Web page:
Practical Guide: Using Music to Homeschool Foreign Languages

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Here’s a simple planning process that you can use to help you support your children’s language learning with music. I’ve given you a snapshot of just one week here, so as to not overwhelm you. 

  1. Pick a single album to use as your primary learning tool. If you need suggestions, I have some of our family’s favorite Spanish language albums in my resource library, and I’ll be sharing even MORE recommendations for Spanish and Portuguese learners later this week! French learning families can also take a look at thislist of songs from Mama Lisa.
  2. Choose one song to focus on for the week. You can feel free to listen to the album as many times as you like, but a single song will provide plenty of learning material for a week, so don’t feel the need to focus on more than that.
  3. Print the lyrics—you’ll want them as a reference tool. If you have readers, don’t hesitate to share these with them—they’ll aid significantly in boosting your children's comprehension (even in the target language). 
  4. Have your children actively listen to the song at least once per day. My always-moving, somewhat crazy kids listen best when they are a captive audience—as in literally captive, strapped into their carseats. For that reason, we do most of our Portuguese music study in the car, and it works great for us. If you have older kids or kids of many ages, you could make listening to the song a part of your morning basket routine, or have kids listen to it after lunch, perhaps while drawing or doing something with their hands. The key is to give them quiet time to absorb the language—so try to keep things otherwise quiet while they’re doing this kind of listening. However, there’s one important exception here: singing along! Because singing along will help your children learn the grammar structures, vocabulary, and even pronunciation that’s featured in the song, you should encourage it as much as possible!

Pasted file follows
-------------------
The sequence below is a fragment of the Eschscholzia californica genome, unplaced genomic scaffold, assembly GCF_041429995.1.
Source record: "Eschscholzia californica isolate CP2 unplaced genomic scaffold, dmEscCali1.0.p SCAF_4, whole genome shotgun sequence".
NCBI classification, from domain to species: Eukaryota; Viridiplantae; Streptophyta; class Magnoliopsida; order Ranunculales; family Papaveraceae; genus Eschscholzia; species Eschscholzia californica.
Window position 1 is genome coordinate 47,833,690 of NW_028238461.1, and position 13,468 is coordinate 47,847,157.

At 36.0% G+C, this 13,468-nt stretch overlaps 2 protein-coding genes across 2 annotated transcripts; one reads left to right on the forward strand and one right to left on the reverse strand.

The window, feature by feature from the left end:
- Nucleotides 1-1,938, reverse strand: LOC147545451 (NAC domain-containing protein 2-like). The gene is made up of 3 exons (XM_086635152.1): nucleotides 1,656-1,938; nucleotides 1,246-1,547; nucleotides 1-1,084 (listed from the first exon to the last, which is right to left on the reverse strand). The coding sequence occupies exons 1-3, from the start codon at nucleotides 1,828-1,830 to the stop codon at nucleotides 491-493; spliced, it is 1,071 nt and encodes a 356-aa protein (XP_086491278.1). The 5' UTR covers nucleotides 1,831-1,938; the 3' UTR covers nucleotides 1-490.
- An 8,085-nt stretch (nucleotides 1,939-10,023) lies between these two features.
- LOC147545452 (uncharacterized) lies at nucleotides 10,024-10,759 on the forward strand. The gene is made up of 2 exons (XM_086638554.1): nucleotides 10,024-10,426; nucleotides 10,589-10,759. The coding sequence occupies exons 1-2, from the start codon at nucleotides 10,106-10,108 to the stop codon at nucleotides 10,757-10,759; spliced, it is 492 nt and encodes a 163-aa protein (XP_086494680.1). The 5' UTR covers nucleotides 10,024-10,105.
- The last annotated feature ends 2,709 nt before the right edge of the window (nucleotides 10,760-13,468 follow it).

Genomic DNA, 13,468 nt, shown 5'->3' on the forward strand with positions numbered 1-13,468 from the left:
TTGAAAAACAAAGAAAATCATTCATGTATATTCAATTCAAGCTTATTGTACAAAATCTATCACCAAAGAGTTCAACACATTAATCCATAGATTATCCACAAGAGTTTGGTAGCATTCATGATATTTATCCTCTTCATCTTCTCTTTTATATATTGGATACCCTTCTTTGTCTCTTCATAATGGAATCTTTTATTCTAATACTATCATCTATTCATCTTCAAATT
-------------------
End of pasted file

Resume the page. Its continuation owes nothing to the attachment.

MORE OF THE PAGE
5. Try to play the album at other times as well, to give kids additional exposure. Play the album when you’re making dinner, folding laundry, or doing chores, and your kids might just end up memorizing all of the other songs as well! 
  6. If possible, find a YouTube video of the song and watch it alongside your kids. Since visuals can help your child understand what they’re hearing, it’s worth doing a 30-second search to see if the song you’re focusing on has a (kid-appropriate) video to accompany it. You can watch this in lieu of or in addition to the above routine.
  7. Once your kids have listened to the song consistently for a week, you have two choices: let it go or do some extension activities. Yep—letting it go is a valid option! If you are regularly listening to foreign language music in your home, your kids will learn from it, regardless of whether or not you provide extension activities for them. This is definitely the strategy that I would take for younger kids (ages 6 and under), who learn languages best in a natural, immersive environment, rather than through direct instruction. If you’d like to do some extension activities with your kids, however, here are a three quick ideas that you can run with: for beginners, challenge your child to sing the whole song by him/herself; for intermediate learners, create a set of flashcards based on new vocabulary from the song; for advanced learners, have your child write sample sentences usingthose new vocabulary words. 

If this seems like too much to implement in your homeschool right now, don’t worry! There are a number of homeschool language curricula that include music as a teaching tool. Here’s a quick list provided in alphabetical order—and if you’re interested in learning more about any of these, you can find more detailed descriptions in my Complete Homeschool Spanish Curriculum Round-UpComplete Homeschool French Curriculum Round-Up, and Complete Homeschool Latin Curriculum Round-Up

For Preschoolers and Elementary-Aged Students: 

  • French for Children (Classical Academic Press) 
  • Latina Christiana (Memoria Press)
  • Le Français Facile (The Easy French) 
  • Song School Latin and Song School Spanish (Classical Academic Press)
  • Spanish for Children (Classical Academic Press)
  • Whistlefritz Spanish (Whistlefritz) 
  • Whistlefritz French (Whistlefritz)

For Middle and High School Students: 

  • First Start French (Memoria Press)

I’ve been spending some time with a number of these curricula, so you can look out for reviews (and giveaways!) in the next few weeks—stay tuned! 

If you’re using music to support language learning in your homeschool, share your strategies here—or join us over in the Language Learning At Home Facebookgroup, where we are sharing our favorite albums for learning different languages.